Trouble at Montpellier’s new MoCo

Nicolas Bourriaud

Art workers have launched a petition in support of Nicolas Bourriaud’s leadership of the institution, as new mayor threatens his position

A collective of artists and cultural professionals launched a petition in support of curator Nicolas Bourriaud and his work as director of Montepellier Contemporain (MoCo), a new contemporary art institution in the southern French city, as political tensions with the new mayor grew fraught. Fusing the previously separate Montpellier art school, its local contemporary art centre La Panacée and the Hôtel des Collections, MoCo was relaunched as one big structure in the summer of 2019 as the flagship project of the former mayor Philippe Saurel, with the clear aim of putting the city on the international art map. The new mayor of Montpellier, Michaël Delafosse, has been overtly critical of Bourriaud’s leadership and vision for the institution, and with Bourriaud’s contract coming to an end in April, his job might well be on the line.   

At the core of their disagreement is Delafosse’s criticism over the ‘pharaonic’ budget spendings of the institution, which he says hasn’t led to any increase in visitor numbers to the museum or the area in its first year, and, more widely, the international artistic focus of the programme. Bourriaud, who is the cofounder of the Palais de Tokyo in Paris and has directed international art events including the Taipei and Istanbul Biennials (2014 and 2019, respectively), has defended the project pointing out the continued interruption to its programme, first by the ‘Gilets Jaunes’ (‘Yellow Vests’) movement last autumn, and the pandemic since March – both events which have impacted this year’s numbers. As for the programme, the petition argues that all four exhibitions currently on view at MoCo include artists from or based in Montpellier or France, and remarks on the appeal that the institution brings to the city, allowing it to compete with cultural cities like Arles or Marseille.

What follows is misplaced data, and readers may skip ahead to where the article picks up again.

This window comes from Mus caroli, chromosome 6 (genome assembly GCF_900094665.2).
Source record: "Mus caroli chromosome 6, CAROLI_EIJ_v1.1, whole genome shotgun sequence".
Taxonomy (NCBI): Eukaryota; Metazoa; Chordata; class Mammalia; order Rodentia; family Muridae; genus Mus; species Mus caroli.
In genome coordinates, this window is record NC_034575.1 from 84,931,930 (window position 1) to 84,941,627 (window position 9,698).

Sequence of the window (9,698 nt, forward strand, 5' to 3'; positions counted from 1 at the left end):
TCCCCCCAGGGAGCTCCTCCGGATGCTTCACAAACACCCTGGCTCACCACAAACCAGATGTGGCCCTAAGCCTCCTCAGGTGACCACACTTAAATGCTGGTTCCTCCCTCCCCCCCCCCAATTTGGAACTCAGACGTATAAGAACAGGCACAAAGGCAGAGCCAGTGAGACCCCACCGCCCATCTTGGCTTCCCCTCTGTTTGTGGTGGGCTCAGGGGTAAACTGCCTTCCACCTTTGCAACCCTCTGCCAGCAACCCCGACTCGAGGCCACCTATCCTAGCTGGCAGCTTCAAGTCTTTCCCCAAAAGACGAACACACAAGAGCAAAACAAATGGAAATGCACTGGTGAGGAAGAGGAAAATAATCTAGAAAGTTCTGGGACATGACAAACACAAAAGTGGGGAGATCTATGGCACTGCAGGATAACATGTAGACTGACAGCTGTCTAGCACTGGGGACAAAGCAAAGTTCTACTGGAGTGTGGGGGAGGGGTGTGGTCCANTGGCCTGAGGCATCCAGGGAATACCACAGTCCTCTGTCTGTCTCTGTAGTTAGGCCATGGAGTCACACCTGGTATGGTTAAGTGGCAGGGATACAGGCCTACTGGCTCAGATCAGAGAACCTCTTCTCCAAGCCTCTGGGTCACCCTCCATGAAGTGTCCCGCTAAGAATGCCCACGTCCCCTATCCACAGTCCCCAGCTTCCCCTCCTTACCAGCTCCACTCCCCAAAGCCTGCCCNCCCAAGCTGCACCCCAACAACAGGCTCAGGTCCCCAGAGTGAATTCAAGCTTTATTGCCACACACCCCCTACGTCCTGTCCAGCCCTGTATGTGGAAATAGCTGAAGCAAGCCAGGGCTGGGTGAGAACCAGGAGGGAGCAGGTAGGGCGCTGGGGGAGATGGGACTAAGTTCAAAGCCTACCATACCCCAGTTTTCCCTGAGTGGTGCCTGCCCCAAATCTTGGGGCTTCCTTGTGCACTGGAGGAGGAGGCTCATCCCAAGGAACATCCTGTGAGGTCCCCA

The petition has so far garnered over 1,200 signatures. In March, the municipality will announce whether Bourriaud’s contract is renewed, and, if not, who will replace him.

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